Protein and mRNA expression of autophagy gene Beclin 1 in human brain tumours
Affiliations: Department of Human Pathology and Oncology, Section of Pathological Anatomy, University of Siena, I-53100 Siena, Italy. firstname.lastname@example.org
- Published online on: February 1, 2007 https://doi.org/10.3892/ijo.30.2.429
- Pages: 429-436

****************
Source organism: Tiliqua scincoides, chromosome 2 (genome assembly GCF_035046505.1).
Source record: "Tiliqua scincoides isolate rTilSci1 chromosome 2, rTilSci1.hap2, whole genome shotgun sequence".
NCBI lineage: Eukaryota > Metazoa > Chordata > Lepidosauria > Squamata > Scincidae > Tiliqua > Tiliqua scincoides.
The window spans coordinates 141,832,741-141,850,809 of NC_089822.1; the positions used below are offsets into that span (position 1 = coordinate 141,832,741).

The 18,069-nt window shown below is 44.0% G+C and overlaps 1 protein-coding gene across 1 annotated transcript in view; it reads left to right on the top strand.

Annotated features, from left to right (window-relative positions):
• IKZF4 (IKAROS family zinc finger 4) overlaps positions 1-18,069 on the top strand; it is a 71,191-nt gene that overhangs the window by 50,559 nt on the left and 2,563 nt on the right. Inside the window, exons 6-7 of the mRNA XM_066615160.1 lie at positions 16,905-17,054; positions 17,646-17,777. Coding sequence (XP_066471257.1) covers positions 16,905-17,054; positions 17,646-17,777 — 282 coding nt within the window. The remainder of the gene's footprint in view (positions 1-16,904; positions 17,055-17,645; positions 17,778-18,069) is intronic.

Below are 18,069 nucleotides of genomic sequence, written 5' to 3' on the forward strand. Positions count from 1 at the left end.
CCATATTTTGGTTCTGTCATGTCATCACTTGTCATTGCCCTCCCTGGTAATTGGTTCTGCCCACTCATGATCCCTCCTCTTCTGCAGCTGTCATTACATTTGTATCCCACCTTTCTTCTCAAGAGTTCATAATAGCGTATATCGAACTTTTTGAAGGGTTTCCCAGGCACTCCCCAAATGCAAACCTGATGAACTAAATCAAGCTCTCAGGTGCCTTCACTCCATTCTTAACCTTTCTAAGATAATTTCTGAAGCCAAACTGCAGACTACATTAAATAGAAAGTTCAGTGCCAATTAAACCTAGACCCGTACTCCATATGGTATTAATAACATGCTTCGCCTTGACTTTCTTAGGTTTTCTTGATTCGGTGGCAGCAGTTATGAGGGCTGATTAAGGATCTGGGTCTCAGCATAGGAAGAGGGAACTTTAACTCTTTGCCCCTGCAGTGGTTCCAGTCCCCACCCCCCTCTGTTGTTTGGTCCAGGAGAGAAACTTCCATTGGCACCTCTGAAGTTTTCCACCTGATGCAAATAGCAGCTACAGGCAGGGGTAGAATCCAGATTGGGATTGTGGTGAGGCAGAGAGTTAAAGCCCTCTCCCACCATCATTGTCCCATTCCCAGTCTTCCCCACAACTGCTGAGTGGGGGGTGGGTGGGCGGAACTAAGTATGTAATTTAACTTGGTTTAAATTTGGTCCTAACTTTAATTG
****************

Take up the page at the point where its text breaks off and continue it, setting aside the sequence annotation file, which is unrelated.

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Beclin 1 is is an autophagy gene, the role of which as a tumour suppressor has recently been recognized in a few studies. We examined the expression of Beclin 1 protein in 212 primary human brain tumours, including 97 high-grade glial tumours, 29 low-grade glial tumours, 4 grade III meningiomas, 19 grade II meningiomas, 52 grade I meningiomas, and 11 medulloblastomas. In 94 cases, including 56 glial tumours, 35 meningiomas, and 3 medulloblastomas we also assessed Beclin 1 mRNA expression by real-time RT-PCR. In most high-grade astrocytic, ependymal neoplasms and atypical meningiomas we found a decrease of cytoplasmic protein expression that was, instead, high in the majority of low-grade tumours and in medulloblastomas. The expression level of Beclin 1 mRNA was significantly lower in glioblastomas than in grade II (p=0.04) and grade I (p=0.01) astrocytomas; in grade III than in grade I astrocytomas (p=0.01); in grade II than in grade I meningiomas (p=0.03); and in all glial tumours when compared to all meningiomas (p<0.0001). Cytoplasmic expression is thought to be linked to the functional protein. Our observations are in line with studies that demonstrated decreased expression of Beclin 1 in human breast, ovarian, prostate and ovarian cancer and furtherly support its involvement also in brain tumours, which had previously been demonstrated in a few experimental studies, both in spontaneous and in therapy-induced autophagy. Furthermore, our study suggests possible differences of Beclin 1 involvement and its role among the different histotypes of brain neoplasms. Further studies are needed to highlight Beclin 1 function in tumour suppression and/ or in tumour survival through autophagy and other related programmed cell death processes in brain tumours.